October = Yankee Time: The Yankees chose to rest players (but then overuse them when Joe Girardi couldn't make up his mind) and pitch guys like Dustin Moseley instead of going all out for first place. It cost them home field advantage, but it didn't hurt them (at least in the first round), as they own the Twins no matter where the games are played (eight straight postseason victories over Minnesota). It was looking like the Yanks may have to slug their way to a championship when they got a run-of-the-mill outing from the one starter they were counting on, in CC Sabathia. But old-pro Andy Pettitte came though again, along with heroes Mark Teixeira, Curtis Granderson and the bullpen, while Lance Berkman had his big Yankee Moment. And how sweet is it to beat Carl Pavano and his Freddie Mercury-like mustache? On the downside, Jorge Posada's defense has gotten so bad, it's just a struggle for him to catch a routine fastball. He was a disaster last October, and here he goes again. And poor A.J. Burnett, who was given the Oliver Perez treatment and banished to the bullpen, can only sit by and watch as his teammates have all the fun.

Omar & Jerry, Gone & Soon Forgotten: The 2010 Mets season ended the only way possible--with Oliver Perez throwing the game away with his special style of "pitching." Was soon-to-be-fired Jerry Manuel sticking it to the franchise one last time by putting Perez in the finale? The ax finally came down on Manuel and Omar Minaya, probably two years overdue. Sure, Minaya put together a team that went to the NLCS in 2006, but the next four years were absolute disasters. He was the king of the big splash, and occasionally found a diamond in the rough, but he was always a step behind, fixing last year's problems without foreseeing future issues cropping up, and plodding along only able to deal with one task at a time. There were the giant contractual albatrosses, the inability to let go of favorite players, the constant obsession with attempting to squeeze one last good season out of aging players, the poor roster maneuvering, the inattention to team depth, the communication fiascos and the lack of any real plan or philosophy. He was just plugging holes that he created or never saw coming. He was gracious once it was all over, but even he admitted it was time for a change. Manuel was kind of fun, what with all his cackling-filled press conferences and all, but his in-game strategy and lineups were usually just puzzling. The good news is that the Wilpons are looking to bring in someone without Met ties this time around to take over the reins. The last time that happened was with the hiring of Frank Cashen. And that was the last time a World Series was won. Sandy Alderson or John Hart would do the trick (or at least someone with the clout to tell Little Jeff to take a hike when needed). The bad news: both Fred and Jeff denied they have done any meddling, which means they are still in denial. But one thing we have to look forward to with the upcoming hirings is a new phrase that will live on and take on a life of its own. In the past, when a new executive or manager was introduced, we were introduced to "skill sets," "lighting up a room" and "autonomy"--what will this year's buzzwords be?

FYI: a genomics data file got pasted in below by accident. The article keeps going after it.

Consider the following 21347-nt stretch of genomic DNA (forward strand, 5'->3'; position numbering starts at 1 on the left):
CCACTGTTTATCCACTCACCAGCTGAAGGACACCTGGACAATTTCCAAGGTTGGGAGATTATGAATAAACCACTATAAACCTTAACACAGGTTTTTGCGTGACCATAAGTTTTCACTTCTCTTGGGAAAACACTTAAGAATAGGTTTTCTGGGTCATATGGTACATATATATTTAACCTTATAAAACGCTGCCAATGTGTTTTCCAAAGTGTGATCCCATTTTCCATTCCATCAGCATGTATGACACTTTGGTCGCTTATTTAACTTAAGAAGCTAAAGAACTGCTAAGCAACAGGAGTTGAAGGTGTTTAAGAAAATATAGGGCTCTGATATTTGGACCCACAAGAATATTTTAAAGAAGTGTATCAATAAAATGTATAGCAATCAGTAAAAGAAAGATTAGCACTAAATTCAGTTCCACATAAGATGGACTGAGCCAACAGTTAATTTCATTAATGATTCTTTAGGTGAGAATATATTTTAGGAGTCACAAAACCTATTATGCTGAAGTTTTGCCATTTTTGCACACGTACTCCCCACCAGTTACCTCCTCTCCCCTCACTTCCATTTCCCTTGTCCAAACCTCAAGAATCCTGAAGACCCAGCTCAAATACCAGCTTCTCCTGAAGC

Total Domination: The Jets toyed with Buffalo from the opening minute to the final second, absolutely destroying the Bills, with LaDainian Tomlinson (AFC's Offensive Player of the Week) and Shonn Greene spearheading a one-two punch of a powerhouse ground attack, tearing the Bills' defense apart. The city of Buffalo hasn't seen running like that since the days of O.J. Simpson (before he starting using a white Bronco to do all his scampering in, of course). The one good thing you could say about Buffalo was that at least they wore those cool, old-time uniforms. The Jets are on a roll, and now they get Santonio Holmes back, and Darrelle Revis and Calvin Pace are likely to play on Monday, too, in the Favre Bowl.